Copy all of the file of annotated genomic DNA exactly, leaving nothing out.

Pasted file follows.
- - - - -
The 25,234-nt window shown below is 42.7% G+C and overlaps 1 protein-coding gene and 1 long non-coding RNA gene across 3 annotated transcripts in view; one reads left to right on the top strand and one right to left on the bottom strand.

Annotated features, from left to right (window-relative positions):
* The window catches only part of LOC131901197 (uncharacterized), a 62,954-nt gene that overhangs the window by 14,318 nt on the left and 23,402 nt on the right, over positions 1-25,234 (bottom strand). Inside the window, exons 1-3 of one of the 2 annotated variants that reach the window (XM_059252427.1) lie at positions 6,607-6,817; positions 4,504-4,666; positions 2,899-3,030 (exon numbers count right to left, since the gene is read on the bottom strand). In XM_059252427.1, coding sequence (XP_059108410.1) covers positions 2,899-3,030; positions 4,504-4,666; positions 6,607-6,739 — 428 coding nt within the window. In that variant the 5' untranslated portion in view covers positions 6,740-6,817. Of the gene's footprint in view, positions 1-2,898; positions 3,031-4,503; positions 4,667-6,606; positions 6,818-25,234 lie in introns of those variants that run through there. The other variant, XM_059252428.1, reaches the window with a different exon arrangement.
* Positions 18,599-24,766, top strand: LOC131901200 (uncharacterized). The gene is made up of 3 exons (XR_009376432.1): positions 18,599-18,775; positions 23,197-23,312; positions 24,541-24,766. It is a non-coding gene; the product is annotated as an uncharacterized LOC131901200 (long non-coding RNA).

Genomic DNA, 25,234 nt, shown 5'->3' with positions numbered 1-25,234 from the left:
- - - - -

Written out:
The 25,234-nt window shown below is 42.7% G+C and overlaps 1 protein-coding gene and 1 long non-coding RNA gene across 3 annotated transcripts in view; one reads left to right on the top strand and one right to left on the bottom strand.

Annotated features, from left to right (window-relative positions):
* The window catches only part of LOC131901197 (uncharacterized), a 62,954-nt gene that overhangs the window by 14,318 nt on the left and 23,402 nt on the right, over positions 1-25,234 (bottom strand). Inside the window, exons 1-3 of one of the 2 annotated variants that reach the window (XM_059252427.1) lie at positions 6,607-6,817; positions 4,504-4,666; positions 2,899-3,030 (exon numbers count right to left, since the gene is read on the bottom strand). In XM_059252427.1, coding sequence (XP_059108410.1) covers positions 2,899-3,030; positions 4,504-4,666; positions 6,607-6,739 — 428 coding nt within the window. In that variant the 5' untranslated portion in view covers positions 6,740-6,817. Of the gene's footprint in view, positions 1-2,898; positions 3,031-4,503; positions 4,667-6,606; positions 6,818-25,234 lie in introns of those variants that run through there. The other variant, XM_059252428.1, reaches the window with a different exon arrangement.
* Positions 18,599-24,766, top strand: LOC131901200 (uncharacterized). The gene is made up of 3 exons (XR_009376432.1): positions 18,599-18,775; positions 23,197-23,312; positions 24,541-24,766. It is a non-coding gene; the product is annotated as an uncharacterized LOC131901200 (long non-coding RNA).

Genomic DNA, 25,234 nt, shown 5'->3' with positions numbered 1-25,234 from the left: